Let me ruin another film from those times for you -- Saturday Night Fever (1997). How many of you remember that the film in fact ends with a gang rape of the female friend in Tony’s (John Travolta) boy gang?How many of you recall that the nice Tony tried to rape his dance partner, Stephanie, in the previous scene? However, Stephanie is a “self-respecting” woman with “integrity”: she doesn’t drink and confronts Tony, and after she hits him, she manages to escape. Annette, who is a part of the boy gang, on the other hand, is “immoral” and has “no self-respect” – disappointed with the fact that Tony is interested in Stephanie, she gets drunk and starts flirting with his friends in an attempt to trigger Tony’s jealousy. They all enter a car together where Annette ends up being raped by two of her friends, although she cries and fights back, while Tony angrily ignores the entire situation. All of a sudden they reach the bridge where the male gang often do their cable-climbing antics: the rapists get out of the car (one of them still with his pants down after the rape – they are all drunk, but this is not immoral when they are in question). Tony and Annette stay in the car. Annette starts to cry and Tony turns to her: “Are you satisfied now? Is this what you wanted? All right. Now you’re a cunt.”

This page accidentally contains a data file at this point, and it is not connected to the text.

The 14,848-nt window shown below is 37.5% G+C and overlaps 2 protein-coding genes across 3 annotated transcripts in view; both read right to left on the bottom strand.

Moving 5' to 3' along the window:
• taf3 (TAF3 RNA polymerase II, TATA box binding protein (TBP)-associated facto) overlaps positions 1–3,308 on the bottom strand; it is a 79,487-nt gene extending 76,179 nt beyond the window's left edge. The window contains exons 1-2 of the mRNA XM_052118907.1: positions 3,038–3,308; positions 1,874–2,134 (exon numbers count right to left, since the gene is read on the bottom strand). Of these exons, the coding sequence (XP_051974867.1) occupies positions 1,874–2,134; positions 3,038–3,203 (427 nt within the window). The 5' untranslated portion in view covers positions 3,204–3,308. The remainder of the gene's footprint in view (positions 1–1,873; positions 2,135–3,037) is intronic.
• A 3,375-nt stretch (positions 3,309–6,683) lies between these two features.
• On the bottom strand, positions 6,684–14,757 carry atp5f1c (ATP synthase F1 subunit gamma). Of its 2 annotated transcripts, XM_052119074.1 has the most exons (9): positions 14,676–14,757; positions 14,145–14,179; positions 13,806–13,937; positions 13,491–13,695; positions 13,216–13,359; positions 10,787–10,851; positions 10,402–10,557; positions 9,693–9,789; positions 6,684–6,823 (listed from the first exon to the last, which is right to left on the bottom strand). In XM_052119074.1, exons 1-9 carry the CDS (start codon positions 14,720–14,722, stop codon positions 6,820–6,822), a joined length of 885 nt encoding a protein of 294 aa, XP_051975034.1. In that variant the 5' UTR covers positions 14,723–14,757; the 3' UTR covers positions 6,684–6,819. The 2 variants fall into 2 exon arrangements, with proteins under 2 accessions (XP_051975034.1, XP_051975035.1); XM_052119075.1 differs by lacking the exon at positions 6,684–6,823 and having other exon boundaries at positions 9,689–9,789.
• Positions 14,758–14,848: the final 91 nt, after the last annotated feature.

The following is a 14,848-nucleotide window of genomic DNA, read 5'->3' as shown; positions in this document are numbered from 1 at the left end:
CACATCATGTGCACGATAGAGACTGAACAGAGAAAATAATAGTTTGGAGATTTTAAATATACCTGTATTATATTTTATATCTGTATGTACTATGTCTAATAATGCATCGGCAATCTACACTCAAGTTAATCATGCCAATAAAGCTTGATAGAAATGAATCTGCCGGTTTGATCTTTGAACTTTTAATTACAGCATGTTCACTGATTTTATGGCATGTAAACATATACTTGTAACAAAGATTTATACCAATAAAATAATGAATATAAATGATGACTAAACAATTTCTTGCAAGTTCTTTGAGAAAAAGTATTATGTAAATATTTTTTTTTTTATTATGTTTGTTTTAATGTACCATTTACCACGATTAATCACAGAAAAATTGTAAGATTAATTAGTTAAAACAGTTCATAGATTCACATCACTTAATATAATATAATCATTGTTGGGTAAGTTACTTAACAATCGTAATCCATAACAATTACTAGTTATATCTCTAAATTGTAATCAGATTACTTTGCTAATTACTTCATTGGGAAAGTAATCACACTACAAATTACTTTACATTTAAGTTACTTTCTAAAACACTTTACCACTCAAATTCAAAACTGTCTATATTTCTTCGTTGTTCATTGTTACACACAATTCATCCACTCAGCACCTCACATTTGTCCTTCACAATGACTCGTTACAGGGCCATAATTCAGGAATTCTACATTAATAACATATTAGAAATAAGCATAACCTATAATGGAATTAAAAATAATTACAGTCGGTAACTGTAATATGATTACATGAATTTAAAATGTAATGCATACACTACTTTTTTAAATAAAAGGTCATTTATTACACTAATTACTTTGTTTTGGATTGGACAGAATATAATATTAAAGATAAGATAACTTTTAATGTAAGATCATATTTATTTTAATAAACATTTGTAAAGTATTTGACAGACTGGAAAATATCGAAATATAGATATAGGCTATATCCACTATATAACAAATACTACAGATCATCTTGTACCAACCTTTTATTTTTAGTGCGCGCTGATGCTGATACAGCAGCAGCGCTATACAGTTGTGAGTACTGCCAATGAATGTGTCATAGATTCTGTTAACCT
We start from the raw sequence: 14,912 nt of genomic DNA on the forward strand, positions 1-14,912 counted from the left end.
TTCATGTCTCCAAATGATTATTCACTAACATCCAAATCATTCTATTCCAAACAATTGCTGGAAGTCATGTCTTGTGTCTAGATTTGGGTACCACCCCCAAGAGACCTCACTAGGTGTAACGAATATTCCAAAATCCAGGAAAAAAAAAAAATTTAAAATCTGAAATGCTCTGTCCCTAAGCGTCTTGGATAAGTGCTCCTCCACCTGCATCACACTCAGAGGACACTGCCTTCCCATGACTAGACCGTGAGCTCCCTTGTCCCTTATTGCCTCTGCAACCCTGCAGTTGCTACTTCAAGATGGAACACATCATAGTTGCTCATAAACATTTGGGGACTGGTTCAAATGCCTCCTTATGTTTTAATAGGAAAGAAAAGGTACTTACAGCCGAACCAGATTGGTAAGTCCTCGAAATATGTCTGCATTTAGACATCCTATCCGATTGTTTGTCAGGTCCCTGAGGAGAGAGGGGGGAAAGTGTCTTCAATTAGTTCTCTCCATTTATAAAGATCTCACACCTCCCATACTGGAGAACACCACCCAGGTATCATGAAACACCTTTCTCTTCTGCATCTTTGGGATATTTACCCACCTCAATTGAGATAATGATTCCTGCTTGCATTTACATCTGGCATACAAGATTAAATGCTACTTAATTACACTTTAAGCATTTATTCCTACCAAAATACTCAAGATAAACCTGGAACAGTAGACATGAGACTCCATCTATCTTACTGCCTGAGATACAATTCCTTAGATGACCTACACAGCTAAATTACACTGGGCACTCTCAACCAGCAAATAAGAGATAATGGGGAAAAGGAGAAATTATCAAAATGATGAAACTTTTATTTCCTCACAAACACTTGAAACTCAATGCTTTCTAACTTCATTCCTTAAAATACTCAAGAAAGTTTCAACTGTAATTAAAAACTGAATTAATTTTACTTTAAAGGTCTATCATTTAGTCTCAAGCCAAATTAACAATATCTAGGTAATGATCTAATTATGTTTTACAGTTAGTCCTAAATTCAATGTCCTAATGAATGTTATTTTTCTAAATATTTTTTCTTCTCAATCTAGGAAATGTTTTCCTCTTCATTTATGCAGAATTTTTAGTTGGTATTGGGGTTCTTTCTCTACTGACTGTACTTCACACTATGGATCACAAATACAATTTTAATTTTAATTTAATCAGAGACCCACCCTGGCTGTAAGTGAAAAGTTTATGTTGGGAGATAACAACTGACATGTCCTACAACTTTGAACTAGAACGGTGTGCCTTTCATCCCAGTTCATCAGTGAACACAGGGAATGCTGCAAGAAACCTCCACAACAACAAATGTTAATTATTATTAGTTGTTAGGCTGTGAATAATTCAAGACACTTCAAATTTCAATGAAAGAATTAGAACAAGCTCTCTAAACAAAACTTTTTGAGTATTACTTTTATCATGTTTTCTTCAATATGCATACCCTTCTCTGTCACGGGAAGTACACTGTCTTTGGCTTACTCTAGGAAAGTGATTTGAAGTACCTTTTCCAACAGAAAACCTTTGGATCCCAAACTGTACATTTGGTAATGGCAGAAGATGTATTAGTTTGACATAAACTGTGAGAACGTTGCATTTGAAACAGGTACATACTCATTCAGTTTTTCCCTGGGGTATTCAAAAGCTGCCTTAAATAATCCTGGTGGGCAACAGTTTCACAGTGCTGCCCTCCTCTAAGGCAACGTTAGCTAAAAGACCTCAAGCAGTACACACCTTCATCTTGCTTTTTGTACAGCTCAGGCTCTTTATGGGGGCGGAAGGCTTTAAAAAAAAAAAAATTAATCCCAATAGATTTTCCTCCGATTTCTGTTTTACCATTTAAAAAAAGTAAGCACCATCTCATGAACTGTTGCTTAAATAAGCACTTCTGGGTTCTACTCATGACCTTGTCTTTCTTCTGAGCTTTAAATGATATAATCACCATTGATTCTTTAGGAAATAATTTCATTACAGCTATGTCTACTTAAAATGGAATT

In the meantime his friends are doing their usual antics on the bridge, but their unfortunate friend Bobby falls from the bridge in what can loosely be interpreted as a suicide. All of a sudden they all forget that the crying Annette was raped: her rapists even go and hug her, all of them traumatized by their friend’s death. And this is where Annette’s story ends: just another thing that happens to drunk women “who are asking for it”. Tony roams the streets of Manhattan all night, and when the morning comes he goes to Stephanie’s to fix things and make amends, even though he tried to rape her just that previous night.
There, those are the pop-narratives that we have been raised with – stories which only serve to prove that aggression and sexual violence are normal things that needn’t be discussed. Fed with this kind of violence for generations, we fail to even notice it: in a film like Saturday Night Fever, we see a scene with a brutal gang rape, but the only thing we remember it by is John Travolta in a white suit getting his groove to the Bee Geez tune.